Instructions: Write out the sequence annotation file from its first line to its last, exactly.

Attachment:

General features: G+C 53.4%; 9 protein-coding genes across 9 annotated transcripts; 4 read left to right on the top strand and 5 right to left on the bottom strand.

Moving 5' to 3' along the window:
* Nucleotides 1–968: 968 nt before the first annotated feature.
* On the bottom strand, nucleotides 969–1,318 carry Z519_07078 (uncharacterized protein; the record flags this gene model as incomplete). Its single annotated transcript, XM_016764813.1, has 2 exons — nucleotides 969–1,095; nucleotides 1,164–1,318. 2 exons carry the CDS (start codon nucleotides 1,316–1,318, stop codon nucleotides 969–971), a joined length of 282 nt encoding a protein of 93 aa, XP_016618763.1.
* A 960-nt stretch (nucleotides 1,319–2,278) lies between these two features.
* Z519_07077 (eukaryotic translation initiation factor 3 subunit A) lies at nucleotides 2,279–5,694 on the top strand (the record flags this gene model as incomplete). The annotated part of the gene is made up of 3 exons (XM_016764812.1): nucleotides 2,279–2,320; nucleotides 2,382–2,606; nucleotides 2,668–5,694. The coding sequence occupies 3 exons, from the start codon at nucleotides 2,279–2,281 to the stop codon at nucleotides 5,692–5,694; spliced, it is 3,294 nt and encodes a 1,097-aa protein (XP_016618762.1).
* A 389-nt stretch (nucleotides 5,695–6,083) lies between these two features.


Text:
General features: G+C 53.4%; 9 protein-coding genes across 9 annotated transcripts; 4 read left to right on the top strand and 5 right to left on the bottom strand.

Moving 5' to 3' along the window:
* Nucleotides 1–968: 968 nt before the first annotated feature.
* On the bottom strand, nucleotides 969–1,318 carry Z519_07078 (uncharacterized protein; the record flags this gene model as incomplete). Its single annotated transcript, XM_016764813.1, has 2 exons — nucleotides 969–1,095; nucleotides 1,164–1,318. 2 exons carry the CDS (start codon nucleotides 1,316–1,318, stop codon nucleotides 969–971), a joined length of 282 nt encoding a protein of 93 aa, XP_016618763.1.
* A 960-nt stretch (nucleotides 1,319–2,278) lies between these two features.
* Z519_07077 (eukaryotic translation initiation factor 3 subunit A) lies at nucleotides 2,279–5,694 on the top strand (the record flags this gene model as incomplete). The annotated part of the gene is made up of 3 exons (XM_016764812.1): nucleotides 2,279–2,320; nucleotides 2,382–2,606; nucleotides 2,668–5,694. The coding sequence occupies 3 exons, from the start codon at nucleotides 2,279–2,281 to the stop codon at nucleotides 5,692–5,694; spliced, it is 3,294 nt and encodes a 1,097-aa protein (XP_016618762.1).
* A 389-nt stretch (nucleotides 5,695–6,083) lies between these two features.